Outside the council chambers after the vote, Greene said he was extremely pleased about the council’s vote.

“More than anything, I feel a sense of obligation,” Greene said. “This is the beginning; it’s not the end. It’s hardly time for celebration; it’s time to get to work and to partner in a way that really supports the needs of the city. For me, if there’s anything in all this, it’s that sense that we have to do the right thing. We have to be a great partner, and if we do that, the outcomes will be extraordinary for the city of Waterville.”

While Colby now owns five buildings and expects to build the dormitory, it doesn’t plan to own those properties in the long run.


Colby spokeswoman Ruth Jackson said earlier Tuesday that Colby hopes to be a catalyst for redevelopment and that eventually the growth on Main Street will be self-sustaining.

“The college’s goal is not to own large parts of Main Street long-term, but we do expect to work to ensure the long-term viability of the projects,” she said. “The five properties Colby has purchased, which were on the tax rolls before Colby purchased them, will remain on the rolls and ultimately, we expect, generate more tax revenue for the city.”

She reiterated that the apartment complex, or dormitory, on The Concourse space will include taxable retail on the first floor, which will introduce new revenue for the city.

State and city officials, as well as Greene and others, were successful in drawing Collaborative Consulting, an Internet technology business to Waterville that expects to employ around 200 people within three to five years.

Collaborative Consulting, based in Burlington, Massachusetts, has been exploring locations in downtown Waterville for its business. The Hathaway Creative Center is a high probability, but that is not yet cast in stone, according to John Williams, the company’s senior vice president and chief strategy officer.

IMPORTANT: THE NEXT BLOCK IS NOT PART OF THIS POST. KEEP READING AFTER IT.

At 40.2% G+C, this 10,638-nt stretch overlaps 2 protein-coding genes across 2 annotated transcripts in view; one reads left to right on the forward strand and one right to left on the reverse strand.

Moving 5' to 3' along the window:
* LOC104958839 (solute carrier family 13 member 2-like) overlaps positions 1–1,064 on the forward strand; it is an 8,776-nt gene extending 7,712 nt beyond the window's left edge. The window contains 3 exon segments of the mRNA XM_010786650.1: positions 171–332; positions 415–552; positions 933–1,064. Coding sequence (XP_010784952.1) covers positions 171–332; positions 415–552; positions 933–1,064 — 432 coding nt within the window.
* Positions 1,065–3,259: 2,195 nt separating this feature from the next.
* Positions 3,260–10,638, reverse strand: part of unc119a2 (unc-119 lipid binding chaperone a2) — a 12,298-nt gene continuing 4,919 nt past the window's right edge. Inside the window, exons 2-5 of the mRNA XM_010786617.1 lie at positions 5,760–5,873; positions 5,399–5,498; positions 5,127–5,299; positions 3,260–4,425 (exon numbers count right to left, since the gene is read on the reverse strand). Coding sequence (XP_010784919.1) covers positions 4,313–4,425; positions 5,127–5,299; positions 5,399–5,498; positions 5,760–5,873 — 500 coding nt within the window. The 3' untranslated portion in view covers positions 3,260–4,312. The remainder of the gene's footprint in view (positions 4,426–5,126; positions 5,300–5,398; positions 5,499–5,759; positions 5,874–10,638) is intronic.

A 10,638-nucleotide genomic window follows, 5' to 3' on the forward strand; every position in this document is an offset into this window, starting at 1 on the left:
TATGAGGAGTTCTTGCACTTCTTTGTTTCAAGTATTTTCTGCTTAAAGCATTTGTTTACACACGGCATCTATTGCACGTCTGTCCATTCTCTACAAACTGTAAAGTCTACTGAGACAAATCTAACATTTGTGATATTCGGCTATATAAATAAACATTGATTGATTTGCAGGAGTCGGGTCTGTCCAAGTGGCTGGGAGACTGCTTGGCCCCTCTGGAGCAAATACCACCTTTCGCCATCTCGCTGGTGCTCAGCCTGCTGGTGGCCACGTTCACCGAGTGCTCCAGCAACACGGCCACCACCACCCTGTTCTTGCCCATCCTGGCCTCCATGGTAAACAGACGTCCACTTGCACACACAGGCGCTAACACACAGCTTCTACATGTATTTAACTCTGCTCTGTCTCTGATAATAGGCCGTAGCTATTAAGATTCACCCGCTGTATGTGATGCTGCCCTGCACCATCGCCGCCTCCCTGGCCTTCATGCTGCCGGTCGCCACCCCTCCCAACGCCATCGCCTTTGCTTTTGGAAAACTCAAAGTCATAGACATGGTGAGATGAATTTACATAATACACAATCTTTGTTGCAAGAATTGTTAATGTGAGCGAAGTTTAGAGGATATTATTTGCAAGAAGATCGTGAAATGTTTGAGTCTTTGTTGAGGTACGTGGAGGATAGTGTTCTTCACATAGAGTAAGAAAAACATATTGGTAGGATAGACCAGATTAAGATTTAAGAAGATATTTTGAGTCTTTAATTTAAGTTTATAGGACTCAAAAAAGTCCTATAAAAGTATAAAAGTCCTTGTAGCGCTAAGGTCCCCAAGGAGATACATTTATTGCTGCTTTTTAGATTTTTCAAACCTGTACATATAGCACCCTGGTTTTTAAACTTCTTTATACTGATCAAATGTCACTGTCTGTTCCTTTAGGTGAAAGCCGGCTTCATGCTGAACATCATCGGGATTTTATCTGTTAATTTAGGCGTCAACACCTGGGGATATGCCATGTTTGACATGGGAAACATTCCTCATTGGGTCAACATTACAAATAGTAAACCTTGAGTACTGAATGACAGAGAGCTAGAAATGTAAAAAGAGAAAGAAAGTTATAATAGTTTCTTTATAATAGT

Williams said earlier Tuesday that Collaborative Consulting has hired five people, and the company is temporarily working in space at Kennebec Valley Community College’s annex in Fairfield. By the end of the month, the company will have hired a total of 15 people, according to Williams.


“KVCC has been generous enough to let us use classrooms for training, which will start Feb. 29,” he said.

Bill Mitchell, owner of GHM Insurance Agency downtown, also spoke Tuesday in favor of the city’s selling the land to Colby.

He said now is an exciting time in the city, and when the opportunity presents itself, the city has to be ready for it.

“We have to be ready to move, here and now,” Mitchell said.

Mitchell, who served on a panel Greene headed last summer to discuss what the city needs for revitalization, bought two historic buildings on Common Street and is renovating them. Also in the audience Tuesday night were members of the DePre family, who bought and are renovating two buildings on Main Street.

Amy Calder — 861-9247

[email protected]

Twitter: @AmyCalder17